The Raven’s Curse

In high school I met a wonderful art teacher, Mr. Wilson. It was he, who noticed my artistic ability was related to abstracts.  

Mr. Wilson was my mentor. 

He introduced me to the Pacific Northwest Native Art, determining I was a natural for this specific kind of art.  

After studying the basic styles, I prepared art pieces related to the aborginal mythology.  My art medium was expressed on canvas, paper, silkscreen  to eventually carving.  Mr. Wilson explained to me, you’re not a true representation of Pacific Northwest Native Art, unless you make your very own craving tools, including the handle.  After fashioning my carving knife representing a bear, mythologically known for the keeper of dreams and memories, I began carving a Killer Whale. 

I was hooked.

Throughout my art classes at VSS (Vernon Senior Secondary) I became good friends with Mr. Wilson.  Afterwards, we went our separate ways. He extended his teaching career at UBC (University of British Columbia ) in Vancouver, while I followed his advice, becoming an Art Teacher. 

After graduating I headed to Okanagan College.  At the time I didn’t know this, but I should have gone to the Emily Carr University of Art and Design.  With very little funds, I couldn’t pursue this avenue of choice.  

At a local Art Exhibit in Kelowna, my art pieces were mistaken for local aboriginals because of the my ability to understand the native culture.  

Everyone enjoyed my art pieces, but I was placed in limbo.  

To the aboriginals, I wasn’t native, so I couldn’t sell my pieces in their art stores. But they were impressed with my work, to the point a local medicine man told me I was under the influence of the Raven.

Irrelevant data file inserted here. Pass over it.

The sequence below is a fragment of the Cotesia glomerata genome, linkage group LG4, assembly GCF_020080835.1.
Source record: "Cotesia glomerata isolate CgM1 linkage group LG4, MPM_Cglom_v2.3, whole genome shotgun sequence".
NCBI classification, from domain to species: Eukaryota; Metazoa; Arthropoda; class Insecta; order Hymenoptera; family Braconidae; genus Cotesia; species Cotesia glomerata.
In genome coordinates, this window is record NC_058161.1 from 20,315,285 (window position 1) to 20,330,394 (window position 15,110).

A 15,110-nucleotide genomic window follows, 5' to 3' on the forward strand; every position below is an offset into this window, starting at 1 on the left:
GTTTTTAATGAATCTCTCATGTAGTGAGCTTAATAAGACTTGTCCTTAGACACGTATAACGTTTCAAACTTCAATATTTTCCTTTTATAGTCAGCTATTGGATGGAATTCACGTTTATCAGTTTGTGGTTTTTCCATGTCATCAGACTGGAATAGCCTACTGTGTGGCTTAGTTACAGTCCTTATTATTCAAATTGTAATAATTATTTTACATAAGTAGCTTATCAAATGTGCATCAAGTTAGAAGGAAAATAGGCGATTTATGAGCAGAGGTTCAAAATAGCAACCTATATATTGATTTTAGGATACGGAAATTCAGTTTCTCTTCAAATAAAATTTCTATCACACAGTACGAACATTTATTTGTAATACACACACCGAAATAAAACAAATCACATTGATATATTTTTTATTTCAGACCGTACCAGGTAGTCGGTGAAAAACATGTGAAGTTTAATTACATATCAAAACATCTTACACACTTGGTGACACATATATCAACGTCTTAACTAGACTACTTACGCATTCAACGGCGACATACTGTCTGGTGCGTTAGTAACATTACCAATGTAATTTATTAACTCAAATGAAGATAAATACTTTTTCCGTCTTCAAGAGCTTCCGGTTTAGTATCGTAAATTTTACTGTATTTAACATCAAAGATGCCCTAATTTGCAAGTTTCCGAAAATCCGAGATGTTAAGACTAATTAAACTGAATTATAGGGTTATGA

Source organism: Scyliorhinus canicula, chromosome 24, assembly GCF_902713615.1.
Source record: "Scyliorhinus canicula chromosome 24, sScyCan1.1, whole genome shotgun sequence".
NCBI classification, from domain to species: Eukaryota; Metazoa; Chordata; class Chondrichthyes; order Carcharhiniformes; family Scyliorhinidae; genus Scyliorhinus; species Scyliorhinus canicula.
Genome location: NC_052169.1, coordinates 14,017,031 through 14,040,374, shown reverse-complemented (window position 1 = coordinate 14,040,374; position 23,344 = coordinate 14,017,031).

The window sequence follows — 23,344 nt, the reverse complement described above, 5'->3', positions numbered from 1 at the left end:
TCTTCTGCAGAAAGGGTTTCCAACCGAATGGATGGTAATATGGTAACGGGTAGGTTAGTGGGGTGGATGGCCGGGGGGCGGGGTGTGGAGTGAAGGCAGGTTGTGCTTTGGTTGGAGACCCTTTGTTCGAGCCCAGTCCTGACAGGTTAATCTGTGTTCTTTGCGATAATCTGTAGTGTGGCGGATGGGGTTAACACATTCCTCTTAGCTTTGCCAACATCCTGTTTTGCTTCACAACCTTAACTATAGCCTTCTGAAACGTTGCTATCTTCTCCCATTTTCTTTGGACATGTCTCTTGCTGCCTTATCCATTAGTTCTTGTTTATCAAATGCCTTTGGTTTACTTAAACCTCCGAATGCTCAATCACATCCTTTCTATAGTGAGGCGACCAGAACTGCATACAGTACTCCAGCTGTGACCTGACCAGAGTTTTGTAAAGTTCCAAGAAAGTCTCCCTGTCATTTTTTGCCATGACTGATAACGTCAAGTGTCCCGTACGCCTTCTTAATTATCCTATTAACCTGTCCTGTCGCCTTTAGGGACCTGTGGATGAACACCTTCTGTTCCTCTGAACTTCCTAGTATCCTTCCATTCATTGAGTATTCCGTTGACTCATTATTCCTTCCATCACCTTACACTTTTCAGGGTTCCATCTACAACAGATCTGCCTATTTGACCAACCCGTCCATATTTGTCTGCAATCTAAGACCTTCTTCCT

The Raven mythology for the Pacific Northwest Native People is referred to has the creators assistant, able to transform into any form at will.  He was responsible for placing the SUN in the sky and supplying the rivers and seas with fish.  It’s also said he loves to trick people, which the medicine man thought I was teased and tricked by the Raven, placing my soul in turmoil.  

The mischievous Raven was laughing  because he placed my artistic soul within the aboriginal culture, knowing all to well, I would not be accepted by the Pacific Northwest Native People or by my own peers. 

So, to this very day, my artistic abilities is still placed in limbo.  

In the beginning I learned the basics of the Pacific Northwest Native Art, expanding to my own artistic style.  It’s my belief, the Raven trickster is still amused by my artistic abilities. 

Here’s some more Pacific Northwest Native Art pieces I did – MY ART

In the end, my arts career extended to writing, screenwriting and the Arts.

By Bari Demers – screenwriter, artist 


The above photo of my artistic piece called, “Sea to Land – The Spiritual Connection”, is in its preliminary stages.  Planning any art piece, we like to sketch and colour our proposed piece before it goes on canvas.  I would like to eventually place this one on canvas. 

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